With all that drizzle, and a nice warm easterly, I needed a quick look at Marshside for an hour or two this afternoon.
Very, very murky and at first glance pretty quiet...but there's hope for the coming weeks.
With Nels Hide shut I popped into Sandgrounders for a scan of Marshshide Two.
Good numbers of Curlews (check for Whimbrels) feeding in the long vegetation and Ruddy Duck, Redshanks and three Dunlin on the Sandplant Pool.
Two more Dunlin up at Polly's Creek, and the usual Blackwits and Lapwings.
Common Sandpiper, Teal and Gadwall about too, with at least one Golden Plover in with a flock of spooked Curlews and Blackwits on Crossens Marsh.
That's all very well, but I needed a bit more, so headed out to check the Sandplant compound and Mount Baker in the drizzle.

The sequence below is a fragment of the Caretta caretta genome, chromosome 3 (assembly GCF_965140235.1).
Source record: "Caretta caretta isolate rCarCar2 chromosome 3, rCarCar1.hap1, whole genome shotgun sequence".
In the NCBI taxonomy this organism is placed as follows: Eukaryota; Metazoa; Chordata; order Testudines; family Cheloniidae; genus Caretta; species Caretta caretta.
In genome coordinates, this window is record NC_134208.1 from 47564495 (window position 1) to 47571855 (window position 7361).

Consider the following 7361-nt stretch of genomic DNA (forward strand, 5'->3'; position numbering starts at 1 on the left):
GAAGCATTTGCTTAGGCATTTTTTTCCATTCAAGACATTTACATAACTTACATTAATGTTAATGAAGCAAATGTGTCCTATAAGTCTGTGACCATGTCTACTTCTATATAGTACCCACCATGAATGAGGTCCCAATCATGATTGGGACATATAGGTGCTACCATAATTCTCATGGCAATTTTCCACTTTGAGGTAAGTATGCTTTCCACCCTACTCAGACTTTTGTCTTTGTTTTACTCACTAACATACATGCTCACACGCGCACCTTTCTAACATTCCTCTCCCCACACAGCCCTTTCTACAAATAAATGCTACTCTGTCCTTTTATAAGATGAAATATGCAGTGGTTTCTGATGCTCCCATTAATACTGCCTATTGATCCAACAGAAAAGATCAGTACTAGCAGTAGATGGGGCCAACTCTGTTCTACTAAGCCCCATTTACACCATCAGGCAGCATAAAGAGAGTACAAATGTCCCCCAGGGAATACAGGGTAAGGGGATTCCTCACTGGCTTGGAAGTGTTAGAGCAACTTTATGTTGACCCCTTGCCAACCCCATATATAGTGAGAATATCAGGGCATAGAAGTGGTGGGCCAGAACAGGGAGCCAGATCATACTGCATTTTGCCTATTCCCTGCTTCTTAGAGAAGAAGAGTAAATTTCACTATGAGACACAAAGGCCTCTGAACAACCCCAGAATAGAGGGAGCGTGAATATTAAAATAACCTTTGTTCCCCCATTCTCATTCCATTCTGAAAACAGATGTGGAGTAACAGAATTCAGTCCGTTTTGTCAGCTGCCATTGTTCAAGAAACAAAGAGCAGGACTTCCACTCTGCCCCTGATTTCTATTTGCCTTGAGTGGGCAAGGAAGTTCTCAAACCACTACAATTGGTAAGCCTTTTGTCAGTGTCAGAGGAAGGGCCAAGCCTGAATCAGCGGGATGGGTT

Distantly, a juvenile Marsh Harrier was hunting the gloomy outer marsh, visible from the sad remnants of Mount Baker, now gouged and covered in scrambler bike tracks and digging.
English Nature should be very proud.
A Red Admiral was up there with me, and out on the mudflats and furthest creeks, five Little Egrets were feeding.
The Forest of Bale held at least two yellowy juvenile Willow Warblers, a few bedraggled Meadow Pipits and a single Whitethroat, all flycatching on the sheltered western side.
The Willow Warblers were zipping everywhere, never sitting still as they chased insects.
Walking back to the car, a Wheatear was flitting about, but most of the time it looked kinda tired and wet on the southern side of the Sandplant walls
Sympathising with its condition, I squelched on, but it's my first one of the autumn, hopefully the first of many.
Small groups of Swallows and Mipits were heading south, and it actually began to feel like birds were finally on the move...soon the July doldrums will be a distant memory.
Eyes to the skies everyone, eyes to the skies....